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I have an identity array $S$ of length 100. That is $S[1]=1, S[2]=2, \ldots, S[100]=100.$

Now I do the following experiment:


For x=1 to 100
       Take  two random integers y,z in [1,100]
       if(S[x]=x and y=10)

I want to find the probability of m=1. To calculate it, let $i$ be the value for which previous $y$ values do not touch $i$ th location of $S$ and when $x=i$, $y=10$. So probability should be $\sum_{i=1}^{100}(\frac{99}{100})^{i-1}\frac{1}{100} =0.62 $. But my simulation value is 0.48.

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A lot of your code seems redundant. For instance $x=S[x]$ is always true and $z$ never actually comes into play. All you're really doing is choosing a random integer between 1 and 100, 100 times and seeing if it's ever equal to 10. The probability of this will be one subtract the probability that $y$ is never 10 which equals $1-(\frac{99}{100})^{100}=0.634$. The simulation value could be a result of the "randomness" when choosing $y$ or the number of trials.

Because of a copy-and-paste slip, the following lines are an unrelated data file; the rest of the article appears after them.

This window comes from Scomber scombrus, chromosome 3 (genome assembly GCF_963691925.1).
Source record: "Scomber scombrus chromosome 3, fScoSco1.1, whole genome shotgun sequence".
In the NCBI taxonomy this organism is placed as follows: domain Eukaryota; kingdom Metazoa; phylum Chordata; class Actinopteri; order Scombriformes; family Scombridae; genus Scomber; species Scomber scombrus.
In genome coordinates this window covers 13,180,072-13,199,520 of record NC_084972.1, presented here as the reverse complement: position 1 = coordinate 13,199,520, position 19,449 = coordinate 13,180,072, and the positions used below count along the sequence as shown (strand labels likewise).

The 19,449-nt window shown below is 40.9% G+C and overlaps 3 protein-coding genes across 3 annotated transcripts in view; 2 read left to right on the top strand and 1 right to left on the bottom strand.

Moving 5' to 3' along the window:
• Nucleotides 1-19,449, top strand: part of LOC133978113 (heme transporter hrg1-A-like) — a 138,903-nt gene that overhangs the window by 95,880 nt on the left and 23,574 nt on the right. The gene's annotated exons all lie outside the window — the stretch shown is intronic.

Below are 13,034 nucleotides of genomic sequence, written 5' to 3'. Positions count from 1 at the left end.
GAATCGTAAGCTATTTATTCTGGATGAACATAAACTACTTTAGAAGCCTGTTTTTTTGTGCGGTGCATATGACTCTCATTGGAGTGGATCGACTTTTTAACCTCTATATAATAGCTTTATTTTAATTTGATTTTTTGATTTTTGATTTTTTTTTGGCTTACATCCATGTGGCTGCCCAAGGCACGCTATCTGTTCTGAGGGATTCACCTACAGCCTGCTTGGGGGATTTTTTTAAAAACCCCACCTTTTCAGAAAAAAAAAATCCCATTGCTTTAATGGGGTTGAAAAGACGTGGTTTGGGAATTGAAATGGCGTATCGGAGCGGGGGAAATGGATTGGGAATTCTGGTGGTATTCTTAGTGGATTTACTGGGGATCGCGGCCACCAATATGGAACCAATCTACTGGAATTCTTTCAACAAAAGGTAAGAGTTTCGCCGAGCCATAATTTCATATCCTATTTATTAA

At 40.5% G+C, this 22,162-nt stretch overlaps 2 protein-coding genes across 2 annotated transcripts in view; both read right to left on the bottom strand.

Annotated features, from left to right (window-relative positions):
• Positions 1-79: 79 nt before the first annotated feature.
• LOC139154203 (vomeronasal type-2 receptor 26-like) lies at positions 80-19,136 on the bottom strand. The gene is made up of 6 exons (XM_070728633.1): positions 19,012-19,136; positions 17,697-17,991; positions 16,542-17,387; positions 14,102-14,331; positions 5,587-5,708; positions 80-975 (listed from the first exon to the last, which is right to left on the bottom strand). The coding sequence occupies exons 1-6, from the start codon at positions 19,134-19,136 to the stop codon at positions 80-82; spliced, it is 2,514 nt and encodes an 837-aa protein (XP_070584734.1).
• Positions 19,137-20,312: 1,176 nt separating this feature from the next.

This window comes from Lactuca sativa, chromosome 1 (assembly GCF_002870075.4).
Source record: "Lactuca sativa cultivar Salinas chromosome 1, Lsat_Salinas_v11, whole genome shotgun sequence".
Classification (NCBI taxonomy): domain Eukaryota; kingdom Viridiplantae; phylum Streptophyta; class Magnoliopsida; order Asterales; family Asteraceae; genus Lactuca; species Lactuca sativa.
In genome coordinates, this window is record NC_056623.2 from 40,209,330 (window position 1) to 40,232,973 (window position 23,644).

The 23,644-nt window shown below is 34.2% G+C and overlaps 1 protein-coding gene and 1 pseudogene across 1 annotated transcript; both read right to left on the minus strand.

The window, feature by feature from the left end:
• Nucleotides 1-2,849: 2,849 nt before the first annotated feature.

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S[x]=x is not always true since I replace S[y]=z. For an example let when x=5, y=16, z=45. So when x=16, we have S[16]=45 if y not equal to 16 for 6<=x <=15 – user12290 Jun 5 '13 at 2:19
ahh, yes, you are quite right. The problem is the probability of S[x]=x is quite complicated then- did the replacement S[y]=z affect future values or past values of x? Did it affect unique values or was the same value affected more than once? If so, did this value happen to return to the original? It will be a while before I have the time to consider this properly unfortunately, but there's some stuff for you to explore yourself. – john Jun 5 '13 at 3:13

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